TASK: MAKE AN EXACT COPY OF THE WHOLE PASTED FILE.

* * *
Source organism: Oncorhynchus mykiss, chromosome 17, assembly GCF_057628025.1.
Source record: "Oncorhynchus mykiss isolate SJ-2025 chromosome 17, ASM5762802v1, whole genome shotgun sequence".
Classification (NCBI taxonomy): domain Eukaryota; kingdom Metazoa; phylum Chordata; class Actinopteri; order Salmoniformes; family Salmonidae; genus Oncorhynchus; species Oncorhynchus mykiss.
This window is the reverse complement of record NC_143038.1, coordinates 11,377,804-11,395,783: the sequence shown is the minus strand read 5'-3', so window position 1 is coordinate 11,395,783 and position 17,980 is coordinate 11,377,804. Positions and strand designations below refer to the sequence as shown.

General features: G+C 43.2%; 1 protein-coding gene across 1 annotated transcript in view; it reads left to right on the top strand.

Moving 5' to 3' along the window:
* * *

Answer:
Source organism: Oncorhynchus mykiss, chromosome 17, assembly GCF_057628025.1.
Source record: "Oncorhynchus mykiss isolate SJ-2025 chromosome 17, ASM5762802v1, whole genome shotgun sequence".
Classification (NCBI taxonomy): domain Eukaryota; kingdom Metazoa; phylum Chordata; class Actinopteri; order Salmoniformes; family Salmonidae; genus Oncorhynchus; species Oncorhynchus mykiss.
This window is the reverse complement of record NC_143038.1, coordinates 11,377,804-11,395,783: the sequence shown is the minus strand read 5'-3', so window position 1 is coordinate 11,395,783 and position 17,980 is coordinate 11,377,804. Positions and strand designations below refer to the sequence as shown.

General features: G+C 43.2%; 1 protein-coding gene across 1 annotated transcript in view; it reads left to right on the top strand.

Moving 5' to 3' along the window: